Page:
A bi-weekly series featuring a recommendation of a movie available in the Reeves Memorial Library DVD collection
Who's Afraid of Virginia Woolf? (1966)
Directed by Mike Nichols
Last month, American cinema lost one of its most celebrated directors in Mike Nichols, who passed away at the age of 83. Nichols started out as a performer, first as part of the group that founded Chicago's famed Second City improv company, and later as part of the comedy duo Nichols and May, alongside the great comedienne and screenwriter Elaine May. He then found his true calling as a director in the theatre, and would go on to win eight Tony awards for his direction over the course of his career, the last for a 2012 revival of Death of a Salesman. Not surprisingly, when he became a filmmaker, his directorial debut was an adaptation of a stage play, Edward Albee's Who's Afraid of Virginia Woolf?
And what a remarkable debut it is. Nichols could be forgiven for helming a stagy, dry adaptation, but instead delivers an intense, captivating, and distinctly cinematic piece of filmmaking that establishes many of the hallmarks of his work: a confident, polished visual style that is rarely showy; a sophisticated treatment of adult themes; and great performances from his cast members.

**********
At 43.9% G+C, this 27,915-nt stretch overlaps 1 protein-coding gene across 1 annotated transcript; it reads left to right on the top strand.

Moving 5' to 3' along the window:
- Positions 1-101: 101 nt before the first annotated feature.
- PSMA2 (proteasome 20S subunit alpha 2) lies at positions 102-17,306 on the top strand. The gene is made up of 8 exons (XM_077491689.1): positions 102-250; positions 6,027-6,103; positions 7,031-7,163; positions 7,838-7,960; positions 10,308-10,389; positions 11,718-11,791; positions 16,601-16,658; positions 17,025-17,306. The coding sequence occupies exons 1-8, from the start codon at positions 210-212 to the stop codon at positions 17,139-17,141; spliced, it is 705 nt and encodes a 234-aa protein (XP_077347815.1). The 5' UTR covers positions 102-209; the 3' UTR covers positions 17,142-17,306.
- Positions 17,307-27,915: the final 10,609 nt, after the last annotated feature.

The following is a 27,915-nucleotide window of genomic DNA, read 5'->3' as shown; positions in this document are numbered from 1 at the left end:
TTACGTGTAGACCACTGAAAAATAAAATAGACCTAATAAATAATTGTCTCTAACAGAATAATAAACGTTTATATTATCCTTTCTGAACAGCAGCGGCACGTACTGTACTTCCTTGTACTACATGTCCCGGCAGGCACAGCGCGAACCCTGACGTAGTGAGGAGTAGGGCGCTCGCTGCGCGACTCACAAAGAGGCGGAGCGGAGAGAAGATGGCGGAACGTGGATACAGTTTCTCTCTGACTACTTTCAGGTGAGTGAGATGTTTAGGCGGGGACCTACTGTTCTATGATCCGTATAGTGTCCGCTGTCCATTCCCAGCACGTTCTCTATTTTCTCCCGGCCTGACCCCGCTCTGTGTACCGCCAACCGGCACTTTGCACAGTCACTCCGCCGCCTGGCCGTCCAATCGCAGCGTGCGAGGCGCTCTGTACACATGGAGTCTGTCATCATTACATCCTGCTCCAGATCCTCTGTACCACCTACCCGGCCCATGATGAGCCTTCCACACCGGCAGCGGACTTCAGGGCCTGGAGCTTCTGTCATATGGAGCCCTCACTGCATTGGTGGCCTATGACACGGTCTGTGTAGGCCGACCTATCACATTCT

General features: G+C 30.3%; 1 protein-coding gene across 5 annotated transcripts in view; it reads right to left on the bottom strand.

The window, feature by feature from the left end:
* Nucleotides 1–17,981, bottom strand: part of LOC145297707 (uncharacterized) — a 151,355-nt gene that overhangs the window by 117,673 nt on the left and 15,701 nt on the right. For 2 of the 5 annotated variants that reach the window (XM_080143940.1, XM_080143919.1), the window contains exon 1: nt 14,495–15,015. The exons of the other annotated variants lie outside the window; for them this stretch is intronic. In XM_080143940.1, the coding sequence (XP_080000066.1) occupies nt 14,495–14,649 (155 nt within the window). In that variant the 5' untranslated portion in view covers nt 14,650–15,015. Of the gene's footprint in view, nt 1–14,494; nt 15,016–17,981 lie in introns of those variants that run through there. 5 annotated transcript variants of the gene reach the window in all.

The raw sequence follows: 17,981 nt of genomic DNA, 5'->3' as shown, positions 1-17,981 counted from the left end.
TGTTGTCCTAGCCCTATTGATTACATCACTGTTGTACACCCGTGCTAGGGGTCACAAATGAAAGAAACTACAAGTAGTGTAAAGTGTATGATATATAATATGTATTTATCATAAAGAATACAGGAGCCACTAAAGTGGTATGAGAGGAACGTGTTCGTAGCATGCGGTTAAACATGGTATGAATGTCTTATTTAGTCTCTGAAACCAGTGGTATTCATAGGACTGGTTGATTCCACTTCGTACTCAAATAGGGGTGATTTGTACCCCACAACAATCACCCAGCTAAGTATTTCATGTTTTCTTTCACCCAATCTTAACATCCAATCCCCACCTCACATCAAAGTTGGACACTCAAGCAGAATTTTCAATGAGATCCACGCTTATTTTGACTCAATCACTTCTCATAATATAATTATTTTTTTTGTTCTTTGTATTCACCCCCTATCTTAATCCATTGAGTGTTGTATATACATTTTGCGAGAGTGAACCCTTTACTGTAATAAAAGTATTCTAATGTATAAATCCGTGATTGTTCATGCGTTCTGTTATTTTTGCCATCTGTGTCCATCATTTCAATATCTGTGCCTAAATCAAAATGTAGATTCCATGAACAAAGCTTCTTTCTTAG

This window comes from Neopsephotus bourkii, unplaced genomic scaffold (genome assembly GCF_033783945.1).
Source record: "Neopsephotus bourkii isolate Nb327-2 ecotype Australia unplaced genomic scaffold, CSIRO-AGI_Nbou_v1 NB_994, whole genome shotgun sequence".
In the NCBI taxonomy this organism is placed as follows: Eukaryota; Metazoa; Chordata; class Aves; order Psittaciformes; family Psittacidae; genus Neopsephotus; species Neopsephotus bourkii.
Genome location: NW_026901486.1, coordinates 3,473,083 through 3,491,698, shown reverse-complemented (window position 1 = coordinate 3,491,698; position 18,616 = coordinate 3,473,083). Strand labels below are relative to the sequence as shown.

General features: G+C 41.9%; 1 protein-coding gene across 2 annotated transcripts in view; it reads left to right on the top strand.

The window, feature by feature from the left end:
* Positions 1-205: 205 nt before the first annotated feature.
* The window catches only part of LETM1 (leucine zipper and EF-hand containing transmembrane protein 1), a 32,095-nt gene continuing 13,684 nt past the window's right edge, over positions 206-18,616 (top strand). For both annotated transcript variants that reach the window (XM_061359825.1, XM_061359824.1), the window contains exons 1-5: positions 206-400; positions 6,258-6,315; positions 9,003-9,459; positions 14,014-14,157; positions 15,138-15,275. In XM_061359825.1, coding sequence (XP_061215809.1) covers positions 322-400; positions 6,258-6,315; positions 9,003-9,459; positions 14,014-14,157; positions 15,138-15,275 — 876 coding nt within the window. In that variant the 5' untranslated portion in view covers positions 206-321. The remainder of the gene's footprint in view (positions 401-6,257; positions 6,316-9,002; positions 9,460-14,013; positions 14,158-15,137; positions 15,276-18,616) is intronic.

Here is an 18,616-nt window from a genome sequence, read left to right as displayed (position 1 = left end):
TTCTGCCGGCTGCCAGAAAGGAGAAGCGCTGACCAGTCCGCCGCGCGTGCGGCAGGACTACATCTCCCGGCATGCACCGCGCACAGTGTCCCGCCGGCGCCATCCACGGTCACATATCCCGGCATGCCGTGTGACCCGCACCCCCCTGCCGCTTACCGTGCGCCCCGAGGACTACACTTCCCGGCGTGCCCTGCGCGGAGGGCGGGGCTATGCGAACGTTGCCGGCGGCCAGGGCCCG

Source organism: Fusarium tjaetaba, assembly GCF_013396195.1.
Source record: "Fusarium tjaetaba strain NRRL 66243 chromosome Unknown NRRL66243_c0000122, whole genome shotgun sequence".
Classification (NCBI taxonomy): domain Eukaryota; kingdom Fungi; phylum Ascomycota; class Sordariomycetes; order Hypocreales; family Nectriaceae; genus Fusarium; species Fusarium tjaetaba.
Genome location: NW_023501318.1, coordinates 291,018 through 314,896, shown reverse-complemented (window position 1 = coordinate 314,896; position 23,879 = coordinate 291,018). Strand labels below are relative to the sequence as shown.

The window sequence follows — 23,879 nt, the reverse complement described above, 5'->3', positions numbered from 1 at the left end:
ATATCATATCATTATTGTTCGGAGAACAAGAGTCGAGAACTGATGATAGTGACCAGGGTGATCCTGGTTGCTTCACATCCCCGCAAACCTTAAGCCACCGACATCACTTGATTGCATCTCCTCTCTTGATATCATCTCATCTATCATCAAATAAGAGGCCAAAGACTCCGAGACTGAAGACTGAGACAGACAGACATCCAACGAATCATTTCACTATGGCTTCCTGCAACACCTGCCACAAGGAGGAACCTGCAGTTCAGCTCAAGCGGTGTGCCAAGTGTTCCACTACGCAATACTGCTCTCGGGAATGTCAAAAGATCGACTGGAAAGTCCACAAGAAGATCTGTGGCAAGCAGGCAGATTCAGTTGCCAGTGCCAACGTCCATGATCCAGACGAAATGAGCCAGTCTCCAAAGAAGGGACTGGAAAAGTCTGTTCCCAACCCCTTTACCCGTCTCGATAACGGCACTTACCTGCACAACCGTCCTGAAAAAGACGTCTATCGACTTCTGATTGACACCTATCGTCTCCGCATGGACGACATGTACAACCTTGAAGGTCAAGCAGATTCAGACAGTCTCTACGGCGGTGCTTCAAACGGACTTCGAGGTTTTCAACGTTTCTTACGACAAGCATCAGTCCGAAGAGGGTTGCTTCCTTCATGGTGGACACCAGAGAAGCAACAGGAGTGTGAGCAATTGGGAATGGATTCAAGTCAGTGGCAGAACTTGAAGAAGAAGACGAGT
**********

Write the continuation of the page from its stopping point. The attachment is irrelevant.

When it was originally released in 1966, Who's Afraid of Virginia Woolf? was groundbreaking in its use of profanity and its frank treatment of sexuality. Nearly fifty years later, it still feels edgy, and it remains a more devastating portrait of marital discord than recent films like Revolutionary Road (2008) and Blue Valentine (2010). Much of this can be credited to Nichols and screenwriter Ernest Lehman, who wisely decided against a tame adaptation of Albee's play. However, the film's success is due primarily to the work of the Richard Burton and Elizabeth Taylor, both of whom give career-best performances. The ferocity of their portrayals can probably be attributed in part to their famously tempestuous off-screen marriage, but their commitment to their respective roles (Taylor reportedly gained thirty pounds for the part) is clear, and these are undeniably brilliant performances, with the quiet, subdued moments shining just as brightly as the intense verbal sparring.
Nichols would follow up his debut by directing the generational touchstone The Graduate in 1967, and would go on to direct gems like Catch-22 (1970), Carnal Knowledge (1971), Silkwood (1983), Working Girl (1988), The Birdcage (1996), and Closer (2004). Over the course of his career, he would direct his cast members to an impressive seventeen Oscar nominations, a testament to his ability to work with actors. Who's Afraid of Virginia Woolf? showcases two of the best performances from his oeuvre, and is rightly regarded as one of the most auspicious directorial debuts in all of American cinema.